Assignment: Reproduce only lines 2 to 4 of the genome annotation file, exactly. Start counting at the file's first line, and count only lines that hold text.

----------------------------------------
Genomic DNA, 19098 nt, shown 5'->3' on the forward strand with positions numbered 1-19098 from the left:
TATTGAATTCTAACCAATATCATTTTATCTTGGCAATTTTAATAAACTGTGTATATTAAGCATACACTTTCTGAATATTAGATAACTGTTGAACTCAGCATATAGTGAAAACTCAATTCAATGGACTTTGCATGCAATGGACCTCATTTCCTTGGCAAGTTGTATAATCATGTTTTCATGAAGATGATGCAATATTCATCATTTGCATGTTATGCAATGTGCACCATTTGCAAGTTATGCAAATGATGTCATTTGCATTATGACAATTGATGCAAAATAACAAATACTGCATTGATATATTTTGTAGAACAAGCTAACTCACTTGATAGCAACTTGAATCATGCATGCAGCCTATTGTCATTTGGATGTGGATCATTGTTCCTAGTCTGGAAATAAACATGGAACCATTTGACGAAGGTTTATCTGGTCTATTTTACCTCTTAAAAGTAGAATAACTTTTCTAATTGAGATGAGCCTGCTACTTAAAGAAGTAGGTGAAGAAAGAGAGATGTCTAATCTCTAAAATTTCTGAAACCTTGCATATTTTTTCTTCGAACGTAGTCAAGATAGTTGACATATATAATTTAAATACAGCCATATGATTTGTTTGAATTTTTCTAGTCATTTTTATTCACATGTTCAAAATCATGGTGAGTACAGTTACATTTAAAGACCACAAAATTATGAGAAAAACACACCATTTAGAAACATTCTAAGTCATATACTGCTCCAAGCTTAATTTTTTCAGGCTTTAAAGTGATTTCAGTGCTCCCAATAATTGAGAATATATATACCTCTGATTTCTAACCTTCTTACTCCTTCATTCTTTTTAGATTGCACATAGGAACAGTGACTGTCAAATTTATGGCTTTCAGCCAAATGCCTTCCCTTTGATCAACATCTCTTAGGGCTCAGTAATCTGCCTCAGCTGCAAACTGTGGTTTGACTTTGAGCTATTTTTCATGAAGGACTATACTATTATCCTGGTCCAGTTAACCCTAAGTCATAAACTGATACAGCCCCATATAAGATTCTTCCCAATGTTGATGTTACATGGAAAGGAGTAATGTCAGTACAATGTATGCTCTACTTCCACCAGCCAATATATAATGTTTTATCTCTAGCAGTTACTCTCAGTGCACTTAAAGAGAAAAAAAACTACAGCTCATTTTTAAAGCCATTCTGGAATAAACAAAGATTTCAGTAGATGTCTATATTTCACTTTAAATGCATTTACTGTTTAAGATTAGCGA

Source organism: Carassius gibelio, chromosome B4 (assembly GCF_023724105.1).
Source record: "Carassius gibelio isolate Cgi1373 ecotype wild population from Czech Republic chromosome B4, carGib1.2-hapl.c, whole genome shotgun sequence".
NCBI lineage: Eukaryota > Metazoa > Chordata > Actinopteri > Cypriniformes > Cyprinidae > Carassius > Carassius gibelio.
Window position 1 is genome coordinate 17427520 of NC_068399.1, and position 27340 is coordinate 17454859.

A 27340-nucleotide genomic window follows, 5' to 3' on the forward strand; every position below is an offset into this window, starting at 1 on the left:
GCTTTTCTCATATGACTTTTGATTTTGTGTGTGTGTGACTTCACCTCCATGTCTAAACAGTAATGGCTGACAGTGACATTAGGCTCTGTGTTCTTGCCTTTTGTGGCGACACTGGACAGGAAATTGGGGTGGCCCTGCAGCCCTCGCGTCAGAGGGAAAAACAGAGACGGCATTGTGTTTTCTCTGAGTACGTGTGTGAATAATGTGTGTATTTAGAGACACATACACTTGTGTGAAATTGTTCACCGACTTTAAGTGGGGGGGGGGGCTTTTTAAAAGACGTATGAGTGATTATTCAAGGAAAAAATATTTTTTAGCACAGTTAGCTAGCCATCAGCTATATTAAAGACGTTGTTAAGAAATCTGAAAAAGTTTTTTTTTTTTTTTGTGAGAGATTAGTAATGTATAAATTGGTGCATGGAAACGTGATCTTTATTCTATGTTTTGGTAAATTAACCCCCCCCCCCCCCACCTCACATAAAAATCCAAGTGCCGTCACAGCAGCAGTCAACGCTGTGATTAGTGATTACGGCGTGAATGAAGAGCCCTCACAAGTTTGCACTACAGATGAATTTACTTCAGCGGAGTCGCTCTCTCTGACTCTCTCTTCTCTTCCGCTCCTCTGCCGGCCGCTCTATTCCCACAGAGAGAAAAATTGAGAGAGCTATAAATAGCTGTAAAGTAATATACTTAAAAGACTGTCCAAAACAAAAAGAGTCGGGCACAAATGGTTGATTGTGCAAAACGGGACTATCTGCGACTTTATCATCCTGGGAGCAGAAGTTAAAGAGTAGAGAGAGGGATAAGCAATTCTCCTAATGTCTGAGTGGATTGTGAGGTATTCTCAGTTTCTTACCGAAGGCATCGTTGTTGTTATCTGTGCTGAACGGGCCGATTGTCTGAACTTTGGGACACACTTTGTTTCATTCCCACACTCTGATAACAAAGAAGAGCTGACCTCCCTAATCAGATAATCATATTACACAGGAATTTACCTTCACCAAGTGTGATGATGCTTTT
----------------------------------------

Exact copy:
TATTGAATTCTAACCAATATCATTTTATCTTGGCAATTTTAATAAACTGTGTATATTAAGCATACACTTTCTGAATATTAGATAACTGTTGAACTCAGCATATAGTGAAAACTCAATTCAATGGACTTTGCATGCAATGGACCTCATTTCCTTGGCAAGTTGTATAATCATGTTTTCATGAAGATGATGCAATATTCATCATTTGCATGTTATGCAATGTGCACCATTTGCAAGTTATGCAAATGATGTCATTTGCATTATGACAATTGATGCAAAATAACAAATACTGCATTGATATATTTTGTAGAACAAGCTAACTCACTTGATAGCAACTTGAATCATGCATGCAGCCTATTGTCATTTGGATGTGGATCATTGTTCCTAGTCTGGAAATAAACATGGAACCATTTGACGAAGGTTTATCTGGTCTATTTTACCTCTTAAAAGTAGAATAACTTTTCTAATTGAGATGAGCCTGCTACTTAAAGAAGTAGGTGAAGAAAGAGAGATGTCTAATCTCTAAAATTTCTGAAACCTTGCATATTTTTTCTTCGAACGTAGTCAAGATAGTTGACATATATAATTTAAATACAGCCATATGATTTGTTTGAATTTTTCTAGTCATTTTTATTCACATGTTCAAAATCATGGTGAGTACAGTTACATTTAAAGACCACAAAATTATGAGAAAAACACACCATTTAGAAACATTCTAAGTCATATACTGCTCCAAGCTTAATTTTTTCAGGCTTTAAAGTGATTTCAGTGCTCCCAATAATTGAGAATATATATACCTCTGATTTCTAACCTTCTTACTCCTTCATTCTTTTTAGATTGCACATAGGAACAGTGACTGTCAAATTTATGGCTTTCAGCCAAATGCCTTCCCTTTGATCAACATCTCTTAGGGCTCAGTAATCTGCCTCAGCTGCAAACTGTGGTTTGACTTTGAGCTATTTTTCATGAAGGACTATACTATTATCCTGGTCCAGTTAACCCTAAGTCATAAACTGATACAGCCCCATATAAGATTCTTCCCAATGTTGATGTTACATGGAAAGGAGTAATGTCAGTACAATGTATGCTCTACTTCCACCAGCCAATATATAATGTTTTATCTCTAGCAGTTACTCTCAGTGCACTTAAAGAGAAAAAAAACTACAGCTCATTTTTAAAGCCATTCTGGAATAAACAAAGATTTCAGTAGATGTCTATATTTCACTTTAAATGCATTTACTGTTTAAGATTAGCGA

Source organism: Carassius gibelio, chromosome B4 (assembly GCF_023724105.1).
Source record: "Carassius gibelio isolate Cgi1373 ecotype wild population from Czech Republic chromosome B4, carGib1.2-hapl.c, whole genome shotgun sequence".